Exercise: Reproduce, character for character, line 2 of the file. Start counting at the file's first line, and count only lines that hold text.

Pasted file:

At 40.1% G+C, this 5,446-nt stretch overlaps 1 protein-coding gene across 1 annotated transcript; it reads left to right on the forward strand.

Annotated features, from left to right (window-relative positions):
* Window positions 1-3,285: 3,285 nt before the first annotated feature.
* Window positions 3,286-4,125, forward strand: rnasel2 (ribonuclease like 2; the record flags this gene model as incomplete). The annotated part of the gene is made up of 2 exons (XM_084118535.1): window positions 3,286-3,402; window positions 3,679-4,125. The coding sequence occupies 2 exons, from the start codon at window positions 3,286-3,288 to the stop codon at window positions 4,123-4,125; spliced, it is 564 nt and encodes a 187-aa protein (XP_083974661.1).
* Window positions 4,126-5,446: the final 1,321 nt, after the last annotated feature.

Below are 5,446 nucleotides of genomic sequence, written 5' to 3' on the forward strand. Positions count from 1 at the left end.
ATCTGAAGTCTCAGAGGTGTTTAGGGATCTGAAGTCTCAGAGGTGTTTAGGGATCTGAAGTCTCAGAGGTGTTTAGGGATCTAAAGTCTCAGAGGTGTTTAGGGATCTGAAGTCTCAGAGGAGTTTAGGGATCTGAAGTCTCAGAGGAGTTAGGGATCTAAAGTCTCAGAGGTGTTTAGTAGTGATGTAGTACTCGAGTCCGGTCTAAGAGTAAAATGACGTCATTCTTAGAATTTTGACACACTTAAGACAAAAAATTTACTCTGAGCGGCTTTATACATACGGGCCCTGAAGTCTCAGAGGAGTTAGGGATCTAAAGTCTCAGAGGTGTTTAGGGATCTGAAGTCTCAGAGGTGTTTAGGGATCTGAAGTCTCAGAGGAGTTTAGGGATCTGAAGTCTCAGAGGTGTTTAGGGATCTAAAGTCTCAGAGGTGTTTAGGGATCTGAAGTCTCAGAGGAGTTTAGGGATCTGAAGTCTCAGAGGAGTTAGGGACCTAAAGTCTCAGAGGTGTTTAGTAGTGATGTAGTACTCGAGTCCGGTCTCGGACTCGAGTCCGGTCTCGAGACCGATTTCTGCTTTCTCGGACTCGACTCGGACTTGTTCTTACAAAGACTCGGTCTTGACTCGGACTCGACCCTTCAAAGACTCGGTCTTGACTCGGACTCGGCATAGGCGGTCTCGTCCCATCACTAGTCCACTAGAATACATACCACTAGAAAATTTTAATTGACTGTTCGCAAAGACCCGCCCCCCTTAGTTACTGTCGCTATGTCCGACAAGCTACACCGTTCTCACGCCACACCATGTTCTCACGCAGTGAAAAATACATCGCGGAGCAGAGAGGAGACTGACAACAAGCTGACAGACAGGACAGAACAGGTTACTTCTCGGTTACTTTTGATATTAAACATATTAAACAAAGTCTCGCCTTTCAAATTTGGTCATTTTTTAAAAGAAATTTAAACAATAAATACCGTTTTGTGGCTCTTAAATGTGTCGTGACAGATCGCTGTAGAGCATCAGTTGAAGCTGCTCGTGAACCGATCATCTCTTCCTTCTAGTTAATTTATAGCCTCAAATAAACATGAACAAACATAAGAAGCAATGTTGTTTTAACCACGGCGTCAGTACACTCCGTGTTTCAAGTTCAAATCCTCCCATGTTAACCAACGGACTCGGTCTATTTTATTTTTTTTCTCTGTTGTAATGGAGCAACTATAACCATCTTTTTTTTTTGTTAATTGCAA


Annotated features, from left to right (window-relative positions):